Limits...
Using microarrays to identify positional candidate genes for QTL: the case study of ACTH response in pigs.

Jouffe V, Rowe S, Liaubet L, Buitenhuis B, Hornshøj H, Sancristobal M, Mormède P, de Koning DJ - BMC Proc (2009)

Bottom Line: A further step to explore links between DE genes and QTL at the pathway level was largely unsuccessful due to the lack of annotation of the pig genome.This could be improved by further comparative mapping analyses but this would be time consuming.The results illustrate the challenges that must be addressed but also provide a roadmap for future work that is applicable to other non-model species.

View Article: PubMed Central - HTML - PubMed

Affiliation: Laboratoire PsyNuGen, INRA UMR1286, CNRS UMR5226, Université de Bordeaux 2, 146 rue Léo-Saignat, F-33076 Bordeaux, France. VJouffe@bordeaux.inra.fr

ABSTRACT

Background: Microarray studies can supplement QTL studies by suggesting potential candidate genes in the QTL regions, which by themselves are too large to provide a limited selection of candidate genes. Here we provide a case study where we explore ways to integrate QTL data and microarray data for the pig, which has only a partial genome sequence. We outline various procedures to localize differentially expressed genes on the pig genome and link this with information on published QTL. The starting point is a set of 237 differentially expressed cDNA clones in adrenal tissue from two pig breeds, before and after treatment with adrenocorticotropic hormone (ACTH).

Results: Different approaches to localize the differentially expressed (DE) genes to the pig genome showed different levels of success and a clear lack of concordance for some genes between the various approaches. For a focused analysis on 12 genes, overlapping QTL from the public domain were presented. Also, differentially expressed genes underlying QTL for ACTH response were described. Using the latest version of the draft sequence, the differentially expressed genes were mapped to the pig genome. This enabled co-location of DE genes and previously studied QTL regions, but the draft genome sequence is still incomplete and will contain many errors. A further step to explore links between DE genes and QTL at the pathway level was largely unsuccessful due to the lack of annotation of the pig genome. This could be improved by further comparative mapping analyses but this would be time consuming.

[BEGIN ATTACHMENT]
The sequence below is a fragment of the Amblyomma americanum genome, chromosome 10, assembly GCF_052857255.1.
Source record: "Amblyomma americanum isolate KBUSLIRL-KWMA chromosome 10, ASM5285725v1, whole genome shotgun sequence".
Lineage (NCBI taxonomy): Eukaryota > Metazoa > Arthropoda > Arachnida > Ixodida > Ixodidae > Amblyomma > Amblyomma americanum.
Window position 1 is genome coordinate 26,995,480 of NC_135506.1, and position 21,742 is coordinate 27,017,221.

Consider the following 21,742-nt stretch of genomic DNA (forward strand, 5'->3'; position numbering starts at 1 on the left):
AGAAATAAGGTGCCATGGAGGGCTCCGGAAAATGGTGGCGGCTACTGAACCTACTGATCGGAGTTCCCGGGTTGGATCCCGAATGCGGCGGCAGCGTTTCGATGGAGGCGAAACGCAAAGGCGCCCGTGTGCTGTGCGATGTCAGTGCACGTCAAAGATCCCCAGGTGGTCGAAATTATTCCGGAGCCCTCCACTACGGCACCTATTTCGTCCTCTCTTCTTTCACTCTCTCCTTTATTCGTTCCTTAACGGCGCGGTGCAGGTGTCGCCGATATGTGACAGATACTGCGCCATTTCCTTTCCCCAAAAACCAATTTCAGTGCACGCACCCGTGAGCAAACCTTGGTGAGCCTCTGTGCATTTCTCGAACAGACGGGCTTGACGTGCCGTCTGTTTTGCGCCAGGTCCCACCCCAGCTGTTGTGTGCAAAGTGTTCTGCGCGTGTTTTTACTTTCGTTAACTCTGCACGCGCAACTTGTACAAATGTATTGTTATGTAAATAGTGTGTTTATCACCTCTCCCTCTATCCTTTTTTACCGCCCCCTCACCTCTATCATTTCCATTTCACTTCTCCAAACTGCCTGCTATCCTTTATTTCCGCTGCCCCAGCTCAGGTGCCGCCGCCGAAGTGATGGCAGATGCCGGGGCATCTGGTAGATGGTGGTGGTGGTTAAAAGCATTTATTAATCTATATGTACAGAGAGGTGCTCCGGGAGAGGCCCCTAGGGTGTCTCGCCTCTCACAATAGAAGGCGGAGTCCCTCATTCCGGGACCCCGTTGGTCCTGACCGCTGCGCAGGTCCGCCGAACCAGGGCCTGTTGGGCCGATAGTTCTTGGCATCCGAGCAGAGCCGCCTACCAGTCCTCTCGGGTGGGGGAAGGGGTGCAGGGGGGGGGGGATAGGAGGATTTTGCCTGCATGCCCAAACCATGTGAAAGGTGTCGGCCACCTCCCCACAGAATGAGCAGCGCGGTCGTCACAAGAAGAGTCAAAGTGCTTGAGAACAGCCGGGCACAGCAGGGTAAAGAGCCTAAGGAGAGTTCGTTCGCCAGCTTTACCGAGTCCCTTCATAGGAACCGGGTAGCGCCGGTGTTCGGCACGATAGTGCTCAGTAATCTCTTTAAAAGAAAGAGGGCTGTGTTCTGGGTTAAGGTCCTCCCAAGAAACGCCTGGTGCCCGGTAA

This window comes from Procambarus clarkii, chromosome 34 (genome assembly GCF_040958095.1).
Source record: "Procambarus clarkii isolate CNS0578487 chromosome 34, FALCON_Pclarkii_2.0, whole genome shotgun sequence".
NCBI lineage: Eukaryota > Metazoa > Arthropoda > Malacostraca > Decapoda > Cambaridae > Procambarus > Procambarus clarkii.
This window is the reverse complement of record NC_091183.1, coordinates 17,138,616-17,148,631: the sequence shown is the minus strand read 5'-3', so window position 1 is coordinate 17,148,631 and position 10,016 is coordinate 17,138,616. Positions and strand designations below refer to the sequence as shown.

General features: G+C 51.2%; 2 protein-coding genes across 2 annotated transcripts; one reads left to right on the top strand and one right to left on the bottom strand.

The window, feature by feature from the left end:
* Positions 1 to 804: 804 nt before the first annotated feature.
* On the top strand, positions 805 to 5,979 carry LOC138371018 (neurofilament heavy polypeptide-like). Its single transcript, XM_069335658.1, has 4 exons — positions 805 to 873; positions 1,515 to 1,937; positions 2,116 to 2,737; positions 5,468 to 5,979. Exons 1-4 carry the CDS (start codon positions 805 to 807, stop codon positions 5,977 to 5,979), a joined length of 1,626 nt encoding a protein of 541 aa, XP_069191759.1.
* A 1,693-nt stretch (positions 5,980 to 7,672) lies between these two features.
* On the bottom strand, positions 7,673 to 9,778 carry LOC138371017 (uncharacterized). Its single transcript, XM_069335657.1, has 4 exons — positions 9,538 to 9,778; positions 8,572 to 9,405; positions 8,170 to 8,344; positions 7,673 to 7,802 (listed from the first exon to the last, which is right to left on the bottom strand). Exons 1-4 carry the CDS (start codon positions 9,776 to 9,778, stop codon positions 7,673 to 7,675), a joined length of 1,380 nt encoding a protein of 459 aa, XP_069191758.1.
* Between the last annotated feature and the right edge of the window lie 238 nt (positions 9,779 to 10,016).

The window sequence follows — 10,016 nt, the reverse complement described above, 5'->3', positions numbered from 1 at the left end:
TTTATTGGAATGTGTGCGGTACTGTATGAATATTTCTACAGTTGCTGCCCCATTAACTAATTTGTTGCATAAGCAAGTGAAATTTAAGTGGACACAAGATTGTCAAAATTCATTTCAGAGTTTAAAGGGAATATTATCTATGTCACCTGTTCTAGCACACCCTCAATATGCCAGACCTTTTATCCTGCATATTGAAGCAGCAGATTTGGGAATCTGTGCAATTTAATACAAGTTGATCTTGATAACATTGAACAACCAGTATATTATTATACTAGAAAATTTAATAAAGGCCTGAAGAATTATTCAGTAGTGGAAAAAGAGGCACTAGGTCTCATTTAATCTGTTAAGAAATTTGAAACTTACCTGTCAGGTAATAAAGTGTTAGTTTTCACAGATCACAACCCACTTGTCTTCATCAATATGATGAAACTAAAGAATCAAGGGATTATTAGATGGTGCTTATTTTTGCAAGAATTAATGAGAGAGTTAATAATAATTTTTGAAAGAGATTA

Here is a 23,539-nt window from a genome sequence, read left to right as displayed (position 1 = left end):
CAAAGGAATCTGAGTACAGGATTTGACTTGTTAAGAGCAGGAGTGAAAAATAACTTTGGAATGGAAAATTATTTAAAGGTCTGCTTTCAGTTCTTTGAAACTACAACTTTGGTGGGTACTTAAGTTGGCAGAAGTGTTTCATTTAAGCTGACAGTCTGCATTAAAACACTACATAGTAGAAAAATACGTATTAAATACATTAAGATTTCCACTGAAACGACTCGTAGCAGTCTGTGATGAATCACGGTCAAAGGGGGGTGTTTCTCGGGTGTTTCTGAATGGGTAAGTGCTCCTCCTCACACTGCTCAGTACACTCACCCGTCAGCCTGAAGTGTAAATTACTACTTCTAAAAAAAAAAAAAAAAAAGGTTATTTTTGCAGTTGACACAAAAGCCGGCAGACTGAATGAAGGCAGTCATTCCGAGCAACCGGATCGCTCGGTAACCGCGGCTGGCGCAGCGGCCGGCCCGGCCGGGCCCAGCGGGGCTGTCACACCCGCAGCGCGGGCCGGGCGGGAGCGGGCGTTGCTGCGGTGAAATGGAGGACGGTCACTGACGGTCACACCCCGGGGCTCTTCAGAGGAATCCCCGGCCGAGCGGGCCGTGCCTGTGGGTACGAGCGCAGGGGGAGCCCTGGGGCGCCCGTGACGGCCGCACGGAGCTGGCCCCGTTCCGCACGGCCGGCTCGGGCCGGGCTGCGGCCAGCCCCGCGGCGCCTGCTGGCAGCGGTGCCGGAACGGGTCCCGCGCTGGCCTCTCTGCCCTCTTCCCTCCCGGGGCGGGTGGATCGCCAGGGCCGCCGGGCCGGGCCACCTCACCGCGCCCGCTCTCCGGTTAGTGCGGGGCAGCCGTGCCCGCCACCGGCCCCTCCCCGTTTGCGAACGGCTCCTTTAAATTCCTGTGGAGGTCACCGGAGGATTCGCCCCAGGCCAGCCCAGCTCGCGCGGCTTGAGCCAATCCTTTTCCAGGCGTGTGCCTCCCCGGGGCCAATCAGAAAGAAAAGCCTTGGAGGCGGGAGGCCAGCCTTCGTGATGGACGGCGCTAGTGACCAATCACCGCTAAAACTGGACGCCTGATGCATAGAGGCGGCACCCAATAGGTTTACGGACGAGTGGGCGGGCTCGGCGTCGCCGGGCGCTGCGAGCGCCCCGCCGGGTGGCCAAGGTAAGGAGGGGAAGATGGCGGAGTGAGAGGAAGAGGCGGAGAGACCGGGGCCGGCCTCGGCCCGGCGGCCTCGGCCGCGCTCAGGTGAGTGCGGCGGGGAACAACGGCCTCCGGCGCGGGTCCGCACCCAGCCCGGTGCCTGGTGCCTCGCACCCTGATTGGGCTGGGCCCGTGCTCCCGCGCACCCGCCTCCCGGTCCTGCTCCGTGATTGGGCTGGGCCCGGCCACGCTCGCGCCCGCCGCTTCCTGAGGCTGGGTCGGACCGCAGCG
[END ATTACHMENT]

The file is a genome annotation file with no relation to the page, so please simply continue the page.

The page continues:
Conclusion: This paper provides a case study for the integration of QTL data and microarray data for a species with limited genome sequence information and annotation. The results illustrate the challenges that must be addressed but also provide a roadmap for future work that is applicable to other non-model species.

No MeSH data available.


Inferred locations of differentially expressed genes and ACTH response related QTL on the porcine genome. Positions are given in Mb derived from the draft assembly of the pig genome (version 7). Black gene symbol denotes genes positioned by SJR using blast against pig genome sequence build 7, brown gene symbol denotes best position for a gene although not significant in the blast output (e-value < 0.0001). Pink are genes positioned in common by both build 6 and build 7 of the pig genome sequence, dark blue are genes positioned differently by build 6, orange are genes positioned by version 6 and human orthologues, green are genes that could not be positioned by human orthologues or build 6. Red bars denote confidence intervals for QTL associated with glucose, cortisol and ACTH from analyses by Desautes et al., 2002.
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Figure 2: Inferred locations of differentially expressed genes and ACTH response related QTL on the porcine genome. Positions are given in Mb derived from the draft assembly of the pig genome (version 7). Black gene symbol denotes genes positioned by SJR using blast against pig genome sequence build 7, brown gene symbol denotes best position for a gene although not significant in the blast output (e-value < 0.0001). Pink are genes positioned in common by both build 6 and build 7 of the pig genome sequence, dark blue are genes positioned differently by build 6, orange are genes positioned by version 6 and human orthologues, green are genes that could not be positioned by human orthologues or build 6. Red bars denote confidence intervals for QTL associated with glucose, cortisol and ACTH from analyses by Desautes et al., 2002.